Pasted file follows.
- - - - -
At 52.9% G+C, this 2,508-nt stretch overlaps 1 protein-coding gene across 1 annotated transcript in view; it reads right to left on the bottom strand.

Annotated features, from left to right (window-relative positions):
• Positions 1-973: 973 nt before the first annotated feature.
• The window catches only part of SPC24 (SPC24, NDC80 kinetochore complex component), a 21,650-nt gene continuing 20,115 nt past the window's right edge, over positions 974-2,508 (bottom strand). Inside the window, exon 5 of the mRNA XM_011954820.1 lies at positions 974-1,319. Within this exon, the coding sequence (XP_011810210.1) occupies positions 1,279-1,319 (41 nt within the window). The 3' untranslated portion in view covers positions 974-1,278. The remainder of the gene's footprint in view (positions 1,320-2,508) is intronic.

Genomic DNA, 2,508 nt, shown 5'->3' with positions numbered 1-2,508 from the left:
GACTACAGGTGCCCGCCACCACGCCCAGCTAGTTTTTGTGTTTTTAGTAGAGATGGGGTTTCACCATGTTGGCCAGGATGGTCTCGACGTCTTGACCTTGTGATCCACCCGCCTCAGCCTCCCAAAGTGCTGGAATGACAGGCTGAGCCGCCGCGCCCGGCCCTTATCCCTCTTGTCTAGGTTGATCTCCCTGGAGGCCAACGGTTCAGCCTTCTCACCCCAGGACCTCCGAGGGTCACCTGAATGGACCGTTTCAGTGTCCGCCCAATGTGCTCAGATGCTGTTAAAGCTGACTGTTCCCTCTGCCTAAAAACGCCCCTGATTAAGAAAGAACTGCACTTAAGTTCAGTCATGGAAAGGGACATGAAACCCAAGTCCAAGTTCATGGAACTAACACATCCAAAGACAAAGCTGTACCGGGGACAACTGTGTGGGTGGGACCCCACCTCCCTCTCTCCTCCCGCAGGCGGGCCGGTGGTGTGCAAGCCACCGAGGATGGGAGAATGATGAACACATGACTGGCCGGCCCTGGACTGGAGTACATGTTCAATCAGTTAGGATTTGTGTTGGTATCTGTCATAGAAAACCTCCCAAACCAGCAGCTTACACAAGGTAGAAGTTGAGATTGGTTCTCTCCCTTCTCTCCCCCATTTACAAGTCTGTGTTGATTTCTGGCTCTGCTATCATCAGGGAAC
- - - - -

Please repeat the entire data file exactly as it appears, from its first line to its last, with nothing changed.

At 52.9% G+C, this 2,508-nt stretch overlaps 1 protein-coding gene across 1 annotated transcript in view; it reads right to left on the bottom strand.

Annotated features, from left to right (window-relative positions):
• Positions 1-973: 973 nt before the first annotated feature.
• The window catches only part of SPC24 (SPC24, NDC80 kinetochore complex component), a 21,650-nt gene continuing 20,115 nt past the window's right edge, over positions 974-2,508 (bottom strand). Inside the window, exon 5 of the mRNA XM_011954820.1 lies at positions 974-1,319. Within this exon, the coding sequence (XP_011810210.1) occupies positions 1,279-1,319 (41 nt within the window). The 3' untranslated portion in view covers positions 974-1,278. The remainder of the gene's footprint in view (positions 1,320-2,508) is intronic.

Genomic DNA, 2,508 nt, shown 5'->3' with positions numbered 1-2,508 from the left:
GACTACAGGTGCCCGCCACCACGCCCAGCTAGTTTTTGTGTTTTTAGTAGAGATGGGGTTTCACCATGTTGGCCAGGATGGTCTCGACGTCTTGACCTTGTGATCCACCCGCCTCAGCCTCCCAAAGTGCTGGAATGACAGGCTGAGCCGCCGCGCCCGGCCCTTATCCCTCTTGTCTAGGTTGATCTCCCTGGAGGCCAACGGTTCAGCCTTCTCACCCCAGGACCTCCGAGGGTCACCTGAATGGACCGTTTCAGTGTCCGCCCAATGTGCTCAGATGCTGTTAAAGCTGACTGTTCCCTCTGCCTAAAAACGCCCCTGATTAAGAAAGAACTGCACTTAAGTTCAGTCATGGAAAGGGACATGAAACCCAAGTCCAAGTTCATGGAACTAACACATCCAAAGACAAAGCTGTACCGGGGACAACTGTGTGGGTGGGACCCCACCTCCCTCTCTCCTCCCGCAGGCGGGCCGGTGGTGTGCAAGCCACCGAGGATGGGAGAATGATGAACACATGACTGGCCGGCCCTGGACTGGAGTACATGTTCAATCAGTTAGGATTTGTGTTGGTATCTGTCATAGAAAACCTCCCAAACCAGCAGCTTACACAAGGTAGAAGTTGAGATTGGTTCTCTCCCTTCTCTCCCCCATTTACAAGTCTGTGTTGATTTCTGGCTCTGCTATCATCAGGGAAC